Nodose Complete Media (NCM : DMEM-F12, (Gibco)                  cells with the following exceptions: all solutions contained
supplemented with 5% fetal bovine serum (HyClone) and           0.3% Triton X-100 (Sigma); PGP was not used; and the
1% penicillin–streptomycin–neomycin antibiotic mixture          secondary antibody for the KCNQ proteins was donkey
(Gibco)) then incubated for 30 min at 37◦ C in Earle’s          anti-rabbit FITC at 1 : 500 (Jackson).
Balanced Salt Solution (ICN) containing 1 mg ml−1
collagenase type 2 (Worthington). The enzyme solution
was then replaced by 37◦ C NCM containing 1.5 mg ml−1           Electrophysiology
albumin (bovine; Sigma) and the tissue was triturated           Electrophysiological experiments were performed on
with a fire-polished pipette to dissociate the cells. The        nodose neurons at room temperature or 35◦ C, 24–48 h
cell suspension was then plated into 35 mm Petri dishes         after plating. Using a whole-cell patch configuration
containing poly d-lysine-coated glass coverslips. The cells     under voltage- or current-clamp conditions, data were
were used within 48 h of plating.                               obtained with an Axopatch-1C patch clamp apparatus then
                                                                digitized and analysed using pCLAMP programs (Axon
                                                                Instruments) and Origin 7.5 (OriginLabs). Electrodes
Immunocytochemistry
                                                                (2–4 M ) were prepared from 8161 glass (Garner Glass).
Neonatal nodose ganglia were harvested and plated as            The extracellular solution for voltage-clamp experiments
described above. After 4 h in culture, the cells were rinsed    contained (mm): 140 N -methyl-d-glucamine, 5.4 KCl
twice for 5 min in PBS then fixed in 4% paraformaldehyde         (2.5 KCl was used for deactivation experiments only), 1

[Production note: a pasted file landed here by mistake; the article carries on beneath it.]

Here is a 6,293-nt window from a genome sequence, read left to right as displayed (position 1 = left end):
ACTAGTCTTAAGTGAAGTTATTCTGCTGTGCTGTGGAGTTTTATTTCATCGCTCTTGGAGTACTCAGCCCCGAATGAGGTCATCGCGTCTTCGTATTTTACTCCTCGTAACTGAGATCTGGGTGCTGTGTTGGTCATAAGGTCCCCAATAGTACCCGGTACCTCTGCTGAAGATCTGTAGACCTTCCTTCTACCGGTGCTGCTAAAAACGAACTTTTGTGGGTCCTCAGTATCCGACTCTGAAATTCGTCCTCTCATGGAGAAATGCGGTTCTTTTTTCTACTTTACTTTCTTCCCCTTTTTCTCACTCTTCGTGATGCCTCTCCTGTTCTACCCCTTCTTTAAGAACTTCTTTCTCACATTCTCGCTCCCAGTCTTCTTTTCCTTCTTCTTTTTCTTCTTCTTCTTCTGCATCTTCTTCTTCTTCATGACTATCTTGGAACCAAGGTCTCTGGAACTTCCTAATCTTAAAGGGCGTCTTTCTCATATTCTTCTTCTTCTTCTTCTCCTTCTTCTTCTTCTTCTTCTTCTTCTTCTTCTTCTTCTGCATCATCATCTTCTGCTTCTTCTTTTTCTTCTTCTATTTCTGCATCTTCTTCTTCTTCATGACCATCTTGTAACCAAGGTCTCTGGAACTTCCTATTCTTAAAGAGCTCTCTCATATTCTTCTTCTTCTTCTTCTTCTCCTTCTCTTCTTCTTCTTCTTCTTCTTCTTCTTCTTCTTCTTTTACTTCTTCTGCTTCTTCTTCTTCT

in 0.1 m phosphate buffer for 15 min. After another short       MgCl2 , 0.02 CaCl2 , and 10 Hepes, pH adjusted to 7.3
rinse in PBS, the cells were permeabilized in a 0.01%           with HCl. 4-Aminopyridine (4-AP; 5 mm) was added
saponin solution for 10 min. Following permeabilization,        to this bath solution in all voltage-clamp experiments
the cells were blocked for 30 min in PBS containing 1%          to block numerous K+ currents not pertinent to our
bovine serum albumin (BSA; w/v; Jackson) and 10%                studies. N -methyl-d-glucamine does not exhibit any
normal donkey serum (NDS; v/v; Jackson). Commercial             permeability through M channels (Block & Jones, 1996).

                                                                    C   2006 The Authors. Journal compilation   C   2006 The Physiological Society
J Physiol 575.1                                          KCNQ/M-currents in visceral sensory neurons                                     177

The extracellular solution for current-clamp studies                             Results
contained (mm): 137 NaCl, 5.4 KCl, 1 MgCl2 , 2 CaCl2 , 10
glucose, and 10 Hepes, pH adjusted to 7.3 by NaOH. The                           Immunocytochemical analysis of isolated neonatal nodose
pipette solution for voltage- and current-clamp contained                        ganglia cells in culture revealed the presence of KCNQ2,
(mm): 145 potassium aspartate, 2.2 EGTA, 10 Hepes, and                           Q3 and Q5 (Fig. 1, top row; left, centre and right columns,
1 MgCl2 , pH adjusted to 7.2 by KOH. Stock solutions                             respectively). The neuronal marker PGP was used to
of linopirdine (Sigma), XE991 (Tocris) and flupirtine                             identify neurons in the culture (Fig. 1, second row) and
(Sigma) were made in ethanol, distilled water and dimethyl                       distinguish them from other surrounding support cells.
sulfoxide, respectively, and were stored at −20◦ C until                         Co-localization of KCNQ and PGP labelling (Fig. 1, third
they were further diluted in bath solution and perfused                          row) showed all three of the KCNQ proteins tested were
onto cells in voltage- and current-clamp experiments.                            present in all neurons in the culture. We also used a second
The final concentration of the ethanol or DMSO was less                           set of antibodies targeted against KCNQ2, Q3 and Q5
than 0.2%. All values are mean ± s.e.m. unless otherwise                         (raised in goat, Santa Cruz Biotechnologies) on cultured
noted. Maximum series resistance errors were estimated                           cells that produced the same staining patterns as those in